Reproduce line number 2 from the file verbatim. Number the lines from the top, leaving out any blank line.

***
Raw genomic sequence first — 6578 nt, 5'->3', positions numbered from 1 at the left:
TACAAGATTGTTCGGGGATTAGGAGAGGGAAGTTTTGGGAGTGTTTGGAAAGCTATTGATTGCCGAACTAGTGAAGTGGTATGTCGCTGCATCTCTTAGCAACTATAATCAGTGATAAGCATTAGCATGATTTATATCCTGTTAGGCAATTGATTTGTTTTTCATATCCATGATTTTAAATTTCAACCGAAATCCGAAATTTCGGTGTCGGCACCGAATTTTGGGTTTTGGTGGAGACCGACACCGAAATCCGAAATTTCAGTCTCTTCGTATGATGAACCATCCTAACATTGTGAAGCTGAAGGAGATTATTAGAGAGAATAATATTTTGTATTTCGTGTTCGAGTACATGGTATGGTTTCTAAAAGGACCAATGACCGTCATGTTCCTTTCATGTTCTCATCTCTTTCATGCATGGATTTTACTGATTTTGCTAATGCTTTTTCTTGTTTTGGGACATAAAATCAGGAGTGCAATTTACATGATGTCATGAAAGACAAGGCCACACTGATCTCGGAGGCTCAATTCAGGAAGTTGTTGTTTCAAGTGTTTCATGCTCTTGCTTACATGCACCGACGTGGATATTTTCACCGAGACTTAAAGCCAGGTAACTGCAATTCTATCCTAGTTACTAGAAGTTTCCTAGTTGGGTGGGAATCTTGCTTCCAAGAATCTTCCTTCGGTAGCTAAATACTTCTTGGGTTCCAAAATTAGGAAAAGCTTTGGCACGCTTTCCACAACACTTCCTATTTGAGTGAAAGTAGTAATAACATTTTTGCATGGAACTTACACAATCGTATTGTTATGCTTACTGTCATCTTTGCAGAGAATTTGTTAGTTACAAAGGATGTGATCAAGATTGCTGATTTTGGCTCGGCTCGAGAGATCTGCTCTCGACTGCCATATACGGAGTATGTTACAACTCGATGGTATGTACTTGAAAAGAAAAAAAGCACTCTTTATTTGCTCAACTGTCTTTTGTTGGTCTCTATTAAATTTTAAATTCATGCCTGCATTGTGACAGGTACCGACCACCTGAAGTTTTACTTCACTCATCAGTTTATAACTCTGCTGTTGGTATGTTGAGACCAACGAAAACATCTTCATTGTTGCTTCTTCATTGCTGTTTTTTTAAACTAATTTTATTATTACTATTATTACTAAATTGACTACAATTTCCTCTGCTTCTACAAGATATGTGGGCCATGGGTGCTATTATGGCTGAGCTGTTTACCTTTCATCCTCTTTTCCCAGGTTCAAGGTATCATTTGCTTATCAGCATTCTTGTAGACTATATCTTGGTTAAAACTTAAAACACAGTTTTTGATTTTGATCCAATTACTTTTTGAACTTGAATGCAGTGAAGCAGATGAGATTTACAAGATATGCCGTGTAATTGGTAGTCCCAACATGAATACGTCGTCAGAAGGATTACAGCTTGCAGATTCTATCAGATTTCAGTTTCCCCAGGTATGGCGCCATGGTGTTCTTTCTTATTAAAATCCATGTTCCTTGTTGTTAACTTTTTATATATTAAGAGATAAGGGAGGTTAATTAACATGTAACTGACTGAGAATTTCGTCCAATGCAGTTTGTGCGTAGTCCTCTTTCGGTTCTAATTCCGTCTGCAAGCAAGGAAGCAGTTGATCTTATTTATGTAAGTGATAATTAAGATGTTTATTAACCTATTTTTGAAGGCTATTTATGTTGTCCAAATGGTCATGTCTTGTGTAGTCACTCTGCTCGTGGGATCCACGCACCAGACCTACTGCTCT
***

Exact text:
TACAAGATTGTTCGGGGATTAGGAGAGGGAAGTTTTGGGAGTGTTTGGAAAGCTATTGATTGCCGAACTAGTGAAGTGGTATGTCGCTGCATCTCTTAGCAACTATAATCAGTGATAAGCATTAGCATGATTTATATCCTGTTAGGCAATTGATTTGTTTTTCATATCCATGATTTTAAATTTCAACCGAAATCCGAAATTTCGGTGTCGGCACCGAATTTTGGGTTTTGGTGGAGACCGACACCGAAATCCGAAATTTCAGTCTCTTCGTATGATGAACCATCCTAACATTGTGAAGCTGAAGGAGATTATTAGAGAGAATAATATTTTGTATTTCGTGTTCGAGTACATGGTATGGTTTCTAAAAGGACCAATGACCGTCATGTTCCTTTCATGTTCTCATCTCTTTCATGCATGGATTTTACTGATTTTGCTAATGCTTTTTCTTGTTTTGGGACATAAAATCAGGAGTGCAATTTACATGATGTCATGAAAGACAAGGCCACACTGATCTCGGAGGCTCAATTCAGGAAGTTGTTGTTTCAAGTGTTTCATGCTCTTGCTTACATGCACCGACGTGGATATTTTCACCGAGACTTAAAGCCAGGTAACTGCAATTCTATCCTAGTTACTAGAAGTTTCCTAGTTGGGTGGGAATCTTGCTTCCAAGAATCTTCCTTCGGTAGCTAAATACTTCTTGGGTTCCAAAATTAGGAAAAGCTTTGGCACGCTTTCCACAACACTTCCTATTTGAGTGAAAGTAGTAATAACATTTTTGCATGGAACTTACACAATCGTATTGTTATGCTTACTGTCATCTTTGCAGAGAATTTGTTAGTTACAAAGGATGTGATCAAGATTGCTGATTTTGGCTCGGCTCGAGAGATCTGCTCTCGACTGCCATATACGGAGTATGTTACAACTCGATGGTATGTACTTGAAAAGAAAAAAAGCACTCTTTATTTGCTCAACTGTCTTTTGTTGGTCTCTATTAAATTTTAAATTCATGCCTGCATTGTGACAGGTACCGACCACCTGAAGTTTTACTTCACTCATCAGTTTATAACTCTGCTGTTGGTATGTTGAGACCAACGAAAACATCTTCATTGTTGCTTCTTCATTGCTGTTTTTTTAAACTAATTTTATTATTACTATTATTACTAAATTGACTACAATTTCCTCTGCTTCTACAAGATATGTGGGCCATGGGTGCTATTATGGCTGAGCTGTTTACCTTTCATCCTCTTTTCCCAGGTTCAAGGTATCATTTGCTTATCAGCATTCTTGTAGACTATATCTTGGTTAAAACTTAAAACACAGTTTTTGATTTTGATCCAATTACTTTTTGAACTTGAATGCAGTGAAGCAGATGAGATTTACAAGATATGCCGTGTAATTGGTAGTCCCAACATGAATACGTCGTCAGAAGGATTACAGCTTGCAGATTCTATCAGATTTCAGTTTCCCCAGGTATGGCGCCATGGTGTTCTTTCTTATTAAAATCCATGTTCCTTGTTGTTAACTTTTTATATATTAAGAGATAAGGGAGGTTAATTAACATGTAACTGACTGAGAATTTCGTCCAATGCAGTTTGTGCGTAGTCCTCTTTCGGTTCTAATTCCGTCTGCAAGCAAGGAAGCAGTTGATCTTATTTATGTAAGTGATAATTAAGATGTTTATTAACCTATTTTTGAAGGCTATTTATGTTGTCCAAATGGTCATGTCTTGTGTAGTCACTCTGCTCGTGGGATCCACGCACCAGACCTACTGCTCT